As a millennial, I grew up on reality television, and lots of it, which many people might refer to as the downfall of our society. I’d like to think I turned out all right despite the significant portion of my adolescent years spent watching what happens when seven strangers living in a house stop being polite and start getting real.
My love for unscripted (or so they say) drama has certainly made its way into my adult life, right there along with my more recently found love for learning about everything hotel-related.
Having said this, I am beyond excited to watch the premiere of the Travel Channel’s “Hotel Impossible” tonight. One full hour of drama and turning around hotels … Does it get any better?
I caught up with Anthony Melchiorri, the show’s host and hotel expert, who gave me a sneak preview of some of the hotel problems he will be tackling this season.
Melchiorri, who has 25 years of hotel industry experience under his belt, stays at each property for four days. He said it doesn’t take him long to spot the property’s problems. Melchiorri, founder of Argeo Hospitality LLC, is a former GM at the Lucerne and Algonquin hotels in New York. He has also served as senior VP of New York Hotel Management Company.
Some of the hotels, he said, have dozens of issues that cannot necessarily be fixed within four days of filming. Three or four of the issues are typically corrected in the four days, but he equips the owners with a plan to fix the others once he is gone.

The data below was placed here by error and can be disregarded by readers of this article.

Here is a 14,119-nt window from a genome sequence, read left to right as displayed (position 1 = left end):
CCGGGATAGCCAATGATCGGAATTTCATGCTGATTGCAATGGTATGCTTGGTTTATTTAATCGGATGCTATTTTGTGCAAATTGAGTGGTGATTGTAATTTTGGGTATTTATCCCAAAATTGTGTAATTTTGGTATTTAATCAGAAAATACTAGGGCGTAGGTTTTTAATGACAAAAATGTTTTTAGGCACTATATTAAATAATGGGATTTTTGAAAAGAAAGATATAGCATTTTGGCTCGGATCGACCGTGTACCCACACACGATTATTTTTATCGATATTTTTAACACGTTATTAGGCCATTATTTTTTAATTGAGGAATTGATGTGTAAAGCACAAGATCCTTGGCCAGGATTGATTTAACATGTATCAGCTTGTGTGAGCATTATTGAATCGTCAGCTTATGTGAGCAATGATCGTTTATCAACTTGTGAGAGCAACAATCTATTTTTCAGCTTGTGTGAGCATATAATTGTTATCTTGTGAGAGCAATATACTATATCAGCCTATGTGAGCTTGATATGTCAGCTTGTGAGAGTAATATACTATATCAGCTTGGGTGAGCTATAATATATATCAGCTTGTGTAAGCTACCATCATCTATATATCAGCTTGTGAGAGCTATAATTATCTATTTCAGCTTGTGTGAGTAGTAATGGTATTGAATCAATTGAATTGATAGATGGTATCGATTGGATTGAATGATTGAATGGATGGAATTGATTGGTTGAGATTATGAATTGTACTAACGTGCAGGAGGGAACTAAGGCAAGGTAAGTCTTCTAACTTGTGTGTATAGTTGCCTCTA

Anthony Melchiorri, host of "Hotel Impossible," heads to Gurney's Inn in Montauk, New York for the show's first episode.
The No. 1 problem Melchiorri is coming across in the various hotels? Communication, he said. It’s been a major problem in every hotel he has visited so far for the show. “The housekeeper and the owner should have the same vision statement,” he said.
There’s one thing owners should keep in mind, Melchiorri said: “You are not that important. Your employees run the hotel. Pay attention to your employees, respect your employees and get the hell out of their way.”
One of the premises of the show, he said, is to bring viewers behind the scenes to show them how hard housekeepers actually work.
(On a side note: Melchiorri highly suggests all hotel guests tip their housekeepers each night to ensure every person who cleaned the room throughout the guest’s stay will get his or her share.)
The No. 2 problem is rates. Owners and GMs of struggling hotels often feel they have the right to jack up rates because of certain features, such as being an oceanside property. Later they realize their competitors with better amenities and services are charging less, making those hotels a better value to the consumer.
“If you have a great view and you have clean rooms and great service, then yes, you can charge that premium,” Melchiorri said.
Hoteliers who do not pay attention to comments on TripAdvisor and the other travel review sites shouldn’t be in this business, Melchiorri said. Managers should be responding and dealing with the complaints on the sites and celebrating the positive comments with staff.
Gurney’s Inn in Montauk, New York, will be the property featured on tonight’s episode. And based on these mixed reviews, I cannot wait to see if Melchiorri will be able to work his magic.
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